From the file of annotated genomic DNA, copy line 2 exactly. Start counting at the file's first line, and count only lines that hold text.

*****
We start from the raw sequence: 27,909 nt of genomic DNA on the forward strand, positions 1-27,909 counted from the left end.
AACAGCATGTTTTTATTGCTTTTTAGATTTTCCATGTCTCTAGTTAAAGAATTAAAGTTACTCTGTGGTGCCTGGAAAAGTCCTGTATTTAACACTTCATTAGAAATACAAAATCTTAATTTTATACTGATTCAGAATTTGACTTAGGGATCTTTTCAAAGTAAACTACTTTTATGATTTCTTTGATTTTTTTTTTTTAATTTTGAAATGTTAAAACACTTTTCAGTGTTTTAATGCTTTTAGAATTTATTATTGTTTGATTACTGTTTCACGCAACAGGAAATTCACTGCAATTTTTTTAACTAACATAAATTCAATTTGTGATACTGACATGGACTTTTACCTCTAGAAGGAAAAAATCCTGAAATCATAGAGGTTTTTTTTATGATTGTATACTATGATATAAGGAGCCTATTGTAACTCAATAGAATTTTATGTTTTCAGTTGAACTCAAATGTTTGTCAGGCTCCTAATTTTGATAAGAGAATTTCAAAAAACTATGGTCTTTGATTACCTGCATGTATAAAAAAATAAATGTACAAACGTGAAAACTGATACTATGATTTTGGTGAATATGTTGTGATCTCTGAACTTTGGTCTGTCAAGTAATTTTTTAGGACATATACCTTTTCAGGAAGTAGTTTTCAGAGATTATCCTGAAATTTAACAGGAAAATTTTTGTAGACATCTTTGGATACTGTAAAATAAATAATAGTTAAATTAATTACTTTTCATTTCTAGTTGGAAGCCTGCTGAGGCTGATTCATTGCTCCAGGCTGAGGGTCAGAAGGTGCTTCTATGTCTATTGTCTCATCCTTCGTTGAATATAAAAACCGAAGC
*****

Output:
AACAGCATGTTTTTATTGCTTTTTAGATTTTCCATGTCTCTAGTTAAAGAATTAAAGTTACTCTGTGGTGCCTGGAAAAGTCCTGTATTTAACACTTCATTAGAAATACAAAATCTTAATTTTATACTGATTCAGAATTTGACTTAGGGATCTTTTCAAAGTAAACTACTTTTATGATTTCTTTGATTTTTTTTTTTTAATTTTGAAATGTTAAAACACTTTTCAGTGTTTTAATGCTTTTAGAATTTATTATTGTTTGATTACTGTTTCACGCAACAGGAAATTCACTGCAATTTTTTTAACTAACATAAATTCAATTTGTGATACTGACATGGACTTTTACCTCTAGAAGGAAAAAATCCTGAAATCATAGAGGTTTTTTTTATGATTGTATACTATGATATAAGGAGCCTATTGTAACTCAATAGAATTTTATGTTTTCAGTTGAACTCAAATGTTTGTCAGGCTCCTAATTTTGATAAGAGAATTTCAAAAAACTATGGTCTTTGATTACCTGCATGTATAAAAAAATAAATGTACAAACGTGAAAACTGATACTATGATTTTGGTGAATATGTTGTGATCTCTGAACTTTGGTCTGTCAAGTAATTTTTTAGGACATATACCTTTTCAGGAAGTAGTTTTCAGAGATTATCCTGAAATTTAACAGGAAAATTTTTGTAGACATCTTTGGATACTGTAAAATAAATAATAGTTAAATTAATTACTTTTCATTTCTAGTTGGAAGCCTGCTGAGGCTGATTCATTGCTCCAGGCTGAGGGTCAGAAGGTGCTTCTATGTCTATTGTCTCATCCTTCGTTGAATATAAAAACCGAAGC